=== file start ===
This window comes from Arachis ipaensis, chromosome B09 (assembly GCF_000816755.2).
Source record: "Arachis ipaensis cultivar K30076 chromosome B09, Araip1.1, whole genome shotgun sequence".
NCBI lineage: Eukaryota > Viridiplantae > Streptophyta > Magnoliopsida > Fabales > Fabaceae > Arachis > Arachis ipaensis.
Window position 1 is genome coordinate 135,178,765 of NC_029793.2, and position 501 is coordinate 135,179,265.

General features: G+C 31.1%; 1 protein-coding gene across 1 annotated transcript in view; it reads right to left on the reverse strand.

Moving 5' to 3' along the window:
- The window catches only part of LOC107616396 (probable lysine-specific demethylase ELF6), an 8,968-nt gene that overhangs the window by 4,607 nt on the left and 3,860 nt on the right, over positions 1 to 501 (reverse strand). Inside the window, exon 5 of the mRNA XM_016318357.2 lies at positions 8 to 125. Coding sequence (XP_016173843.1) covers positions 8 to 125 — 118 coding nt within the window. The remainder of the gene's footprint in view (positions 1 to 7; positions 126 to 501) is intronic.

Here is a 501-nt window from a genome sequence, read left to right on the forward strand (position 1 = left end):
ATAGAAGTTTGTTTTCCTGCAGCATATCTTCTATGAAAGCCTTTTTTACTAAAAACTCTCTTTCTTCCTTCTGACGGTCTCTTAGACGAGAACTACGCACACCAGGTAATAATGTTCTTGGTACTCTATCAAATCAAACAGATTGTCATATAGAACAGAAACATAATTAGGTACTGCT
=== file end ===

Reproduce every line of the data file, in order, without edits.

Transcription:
This window comes from Arachis ipaensis, chromosome B09 (assembly GCF_000816755.2).
Source record: "Arachis ipaensis cultivar K30076 chromosome B09, Araip1.1, whole genome shotgun sequence".
NCBI lineage: Eukaryota > Viridiplantae > Streptophyta > Magnoliopsida > Fabales > Fabaceae > Arachis > Arachis ipaensis.
Window position 1 is genome coordinate 135,178,765 of NC_029793.2, and position 501 is coordinate 135,179,265.

General features: G+C 31.1%; 1 protein-coding gene across 1 annotated transcript in view; it reads right to left on the reverse strand.

Moving 5' to 3' along the window:
- The window catches only part of LOC107616396 (probable lysine-specific demethylase ELF6), an 8,968-nt gene that overhangs the window by 4,607 nt on the left and 3,860 nt on the right, over positions 1 to 501 (reverse strand). Inside the window, exon 5 of the mRNA XM_016318357.2 lies at positions 8 to 125. Coding sequence (XP_016173843.1) covers positions 8 to 125 — 118 coding nt within the window. The remainder of the gene's footprint in view (positions 1 to 7; positions 126 to 501) is intronic.

Here is a 501-nt window from a genome sequence, read left to right on the forward strand (position 1 = left end):
ATAGAAGTTTGTTTTCCTGCAGCATATCTTCTATGAAAGCCTTTTTTACTAAAAACTCTCTTTCTTCCTTCTGACGGTCTCTTAGACGAGAACTACGCACACCAGGTAATAATGTTCTTGGTACTCTATCAAATCAAACAGATTGTCATATAGAACAGAAACATAATTAGGTACTGCT